31 Dec '16, 5pm

The world's smallest radio receiver has some big implications for the scientific community.

The world's smallest radio receiver has some big implications for the scientific community.

As anyone who works with technology should know, size doesn’t matter — at least not the way we usually think. From the smallest and most minuscule of devices can come enormous power and potential. And scientists have once again proven this to be true by designing the world’s smallest radio receiver , a creation of truly tiny proportions. A team of scientists from the Harvard John A. Paulson School of Engineering and Applied Sciences has successfully designed the smallest radio receiver in the world. ‘Small’ doesn’t really accurately convey the dimensions these scientists worked with: the building blocks of the receiver are the size of two atoms , and the whole thing was constructed from atomic-scale defects in pink diamonds. Although it’s remarkably small in dimensions, this radio receiver is made of tough stuff. It can withstand harsh environments with no compromise of it...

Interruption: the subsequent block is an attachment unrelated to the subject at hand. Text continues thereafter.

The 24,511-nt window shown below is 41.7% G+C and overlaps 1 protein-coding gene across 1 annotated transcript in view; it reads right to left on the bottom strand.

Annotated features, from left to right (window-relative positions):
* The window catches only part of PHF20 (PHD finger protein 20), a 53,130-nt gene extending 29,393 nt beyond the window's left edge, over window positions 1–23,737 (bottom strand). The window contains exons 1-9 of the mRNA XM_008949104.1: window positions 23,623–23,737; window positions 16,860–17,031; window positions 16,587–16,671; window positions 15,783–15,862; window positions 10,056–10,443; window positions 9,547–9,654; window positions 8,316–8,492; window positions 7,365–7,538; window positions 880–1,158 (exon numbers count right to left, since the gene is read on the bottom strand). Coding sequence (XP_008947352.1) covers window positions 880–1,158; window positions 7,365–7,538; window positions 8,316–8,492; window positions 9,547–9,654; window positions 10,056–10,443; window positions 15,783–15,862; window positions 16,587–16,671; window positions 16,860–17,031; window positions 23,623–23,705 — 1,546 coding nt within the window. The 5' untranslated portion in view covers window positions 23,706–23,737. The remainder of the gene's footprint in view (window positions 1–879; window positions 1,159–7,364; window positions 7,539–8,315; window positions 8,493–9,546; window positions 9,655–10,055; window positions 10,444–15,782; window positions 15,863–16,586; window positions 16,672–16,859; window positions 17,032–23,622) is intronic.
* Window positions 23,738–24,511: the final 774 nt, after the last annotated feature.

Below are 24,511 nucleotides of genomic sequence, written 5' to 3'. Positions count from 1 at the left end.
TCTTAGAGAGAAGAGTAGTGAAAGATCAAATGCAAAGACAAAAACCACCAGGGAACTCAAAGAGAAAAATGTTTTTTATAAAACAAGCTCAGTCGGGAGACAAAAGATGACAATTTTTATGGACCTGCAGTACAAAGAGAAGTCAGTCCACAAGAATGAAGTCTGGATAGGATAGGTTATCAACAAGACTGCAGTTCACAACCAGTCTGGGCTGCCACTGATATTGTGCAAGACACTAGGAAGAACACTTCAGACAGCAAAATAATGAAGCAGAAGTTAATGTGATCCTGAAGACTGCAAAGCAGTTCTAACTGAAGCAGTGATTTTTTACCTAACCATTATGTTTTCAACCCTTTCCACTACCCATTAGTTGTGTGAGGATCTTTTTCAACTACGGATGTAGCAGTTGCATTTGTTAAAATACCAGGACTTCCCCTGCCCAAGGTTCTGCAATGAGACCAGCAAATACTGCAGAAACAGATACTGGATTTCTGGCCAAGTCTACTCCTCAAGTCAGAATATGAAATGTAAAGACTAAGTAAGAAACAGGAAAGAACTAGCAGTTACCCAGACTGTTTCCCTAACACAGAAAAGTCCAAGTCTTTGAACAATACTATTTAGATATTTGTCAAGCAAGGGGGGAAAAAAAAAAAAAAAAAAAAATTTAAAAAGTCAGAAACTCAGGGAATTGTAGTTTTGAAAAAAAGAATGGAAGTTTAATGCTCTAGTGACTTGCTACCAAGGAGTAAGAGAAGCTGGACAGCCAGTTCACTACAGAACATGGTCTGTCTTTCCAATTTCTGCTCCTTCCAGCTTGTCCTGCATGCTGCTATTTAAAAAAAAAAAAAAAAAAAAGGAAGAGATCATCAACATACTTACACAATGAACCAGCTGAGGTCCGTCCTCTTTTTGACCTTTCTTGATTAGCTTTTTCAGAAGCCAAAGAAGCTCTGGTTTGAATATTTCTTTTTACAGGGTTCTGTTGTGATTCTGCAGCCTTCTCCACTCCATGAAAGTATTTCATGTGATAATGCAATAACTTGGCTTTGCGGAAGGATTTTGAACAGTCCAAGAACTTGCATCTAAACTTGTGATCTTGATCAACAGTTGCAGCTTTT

Full article: http://incompliancemag.com/worlds-smallest-radio-receiver/

Tweets

Plan to save the near-extinct vaquita porpoise could have a disastrous outcome:

Plan to save the near-extinct vaquita porpoise ...

care2.com 31 Dec '16, 3pm

The world’s smallest and rarest porpoise is only years away from disappearing forever, but a new plan launched to save the...

DARPA radio transmitter to revolutionize battle...

militarytimes.com 29 Dec '16, 7pm

Military engineers are looking to revolutionize battlefield communications by introducing a new project that seeks to brid...

Parts Bin Bonanza Leads to Arduino FM Radio

Parts Bin Bonanza Leads to Arduino FM Radio

hackaday.com 29 Dec '16, 4pm

Trolling eBay for parts can be bad for your wallet and your parts bin. Yes, it’s nice to be well stocked, but eventually y...

Check out a new way to listen to world radio. T...

hackaday.com 04 Jan '17, 1pm

There was a time when electronic hackers (or hobbyist, enthusiasts, geeks, or whatever you want to be called) were better ...